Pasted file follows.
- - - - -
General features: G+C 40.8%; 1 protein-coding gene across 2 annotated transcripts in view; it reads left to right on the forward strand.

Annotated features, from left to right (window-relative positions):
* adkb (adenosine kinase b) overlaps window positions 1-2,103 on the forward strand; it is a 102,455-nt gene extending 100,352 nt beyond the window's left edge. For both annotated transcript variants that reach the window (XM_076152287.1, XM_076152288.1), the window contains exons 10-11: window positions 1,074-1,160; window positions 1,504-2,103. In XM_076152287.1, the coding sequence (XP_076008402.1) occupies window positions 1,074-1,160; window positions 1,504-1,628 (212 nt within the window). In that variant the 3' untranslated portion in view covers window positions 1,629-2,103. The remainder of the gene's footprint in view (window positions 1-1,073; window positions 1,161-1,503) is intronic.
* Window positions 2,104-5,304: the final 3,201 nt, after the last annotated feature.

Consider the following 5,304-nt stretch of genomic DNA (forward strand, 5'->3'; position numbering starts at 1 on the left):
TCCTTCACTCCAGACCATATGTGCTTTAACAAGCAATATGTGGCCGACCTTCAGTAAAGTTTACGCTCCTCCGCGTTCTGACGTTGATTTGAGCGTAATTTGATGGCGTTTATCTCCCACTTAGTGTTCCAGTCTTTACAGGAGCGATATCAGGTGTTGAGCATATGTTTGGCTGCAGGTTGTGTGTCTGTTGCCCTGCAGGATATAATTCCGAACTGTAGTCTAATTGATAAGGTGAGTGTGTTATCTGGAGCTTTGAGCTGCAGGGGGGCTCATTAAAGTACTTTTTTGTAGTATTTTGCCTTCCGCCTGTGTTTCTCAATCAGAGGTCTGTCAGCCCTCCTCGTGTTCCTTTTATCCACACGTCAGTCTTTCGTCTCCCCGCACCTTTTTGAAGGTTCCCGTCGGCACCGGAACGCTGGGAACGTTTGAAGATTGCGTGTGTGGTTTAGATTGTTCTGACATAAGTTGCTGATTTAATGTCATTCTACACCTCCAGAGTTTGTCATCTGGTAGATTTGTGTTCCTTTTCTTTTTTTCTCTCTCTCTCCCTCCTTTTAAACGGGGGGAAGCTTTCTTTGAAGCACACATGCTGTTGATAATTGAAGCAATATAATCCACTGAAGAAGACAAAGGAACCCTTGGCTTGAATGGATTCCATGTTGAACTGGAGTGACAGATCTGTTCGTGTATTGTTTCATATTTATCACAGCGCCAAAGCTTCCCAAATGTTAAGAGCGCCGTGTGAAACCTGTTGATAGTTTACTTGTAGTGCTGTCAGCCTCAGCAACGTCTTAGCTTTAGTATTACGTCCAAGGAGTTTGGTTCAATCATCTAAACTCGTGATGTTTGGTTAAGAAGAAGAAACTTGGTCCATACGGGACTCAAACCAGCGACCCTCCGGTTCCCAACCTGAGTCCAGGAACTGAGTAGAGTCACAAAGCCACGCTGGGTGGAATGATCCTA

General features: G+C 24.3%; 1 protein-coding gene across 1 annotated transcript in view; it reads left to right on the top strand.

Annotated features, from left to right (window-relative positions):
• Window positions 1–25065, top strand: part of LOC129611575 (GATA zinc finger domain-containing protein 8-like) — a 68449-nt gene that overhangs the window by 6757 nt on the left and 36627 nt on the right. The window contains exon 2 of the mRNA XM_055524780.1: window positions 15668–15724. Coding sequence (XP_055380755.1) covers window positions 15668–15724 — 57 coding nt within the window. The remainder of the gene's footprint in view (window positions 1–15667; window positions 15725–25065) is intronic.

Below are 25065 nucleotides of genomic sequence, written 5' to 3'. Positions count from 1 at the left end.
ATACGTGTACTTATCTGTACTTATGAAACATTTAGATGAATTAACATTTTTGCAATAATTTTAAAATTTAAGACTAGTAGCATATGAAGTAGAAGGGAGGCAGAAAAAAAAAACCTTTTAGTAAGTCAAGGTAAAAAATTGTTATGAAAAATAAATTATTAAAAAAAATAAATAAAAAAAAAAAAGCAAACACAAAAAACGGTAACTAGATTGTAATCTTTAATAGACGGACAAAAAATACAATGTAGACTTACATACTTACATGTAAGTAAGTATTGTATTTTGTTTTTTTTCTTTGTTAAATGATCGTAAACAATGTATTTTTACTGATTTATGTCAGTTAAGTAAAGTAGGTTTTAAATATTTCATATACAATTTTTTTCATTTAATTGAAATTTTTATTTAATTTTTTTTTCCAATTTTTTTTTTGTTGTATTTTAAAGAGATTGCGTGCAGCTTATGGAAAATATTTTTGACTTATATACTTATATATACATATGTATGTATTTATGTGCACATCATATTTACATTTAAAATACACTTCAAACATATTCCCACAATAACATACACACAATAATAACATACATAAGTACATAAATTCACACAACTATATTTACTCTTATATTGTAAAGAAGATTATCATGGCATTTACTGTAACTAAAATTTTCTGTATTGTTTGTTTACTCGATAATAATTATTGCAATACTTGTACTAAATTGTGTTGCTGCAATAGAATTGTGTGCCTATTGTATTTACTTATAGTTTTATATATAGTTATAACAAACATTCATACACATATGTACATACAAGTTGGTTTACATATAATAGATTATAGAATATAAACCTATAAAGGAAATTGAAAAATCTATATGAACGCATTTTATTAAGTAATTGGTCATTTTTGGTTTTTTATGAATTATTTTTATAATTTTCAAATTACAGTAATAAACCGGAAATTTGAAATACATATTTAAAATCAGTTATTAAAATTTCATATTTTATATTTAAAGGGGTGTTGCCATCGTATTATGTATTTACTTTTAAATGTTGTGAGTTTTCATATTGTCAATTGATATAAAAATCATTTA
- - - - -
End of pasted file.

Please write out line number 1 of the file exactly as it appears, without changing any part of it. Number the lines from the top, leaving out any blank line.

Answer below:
General features: G+C 40.8%; 1 protein-coding gene across 2 annotated transcripts in view; it reads left to right on the forward strand.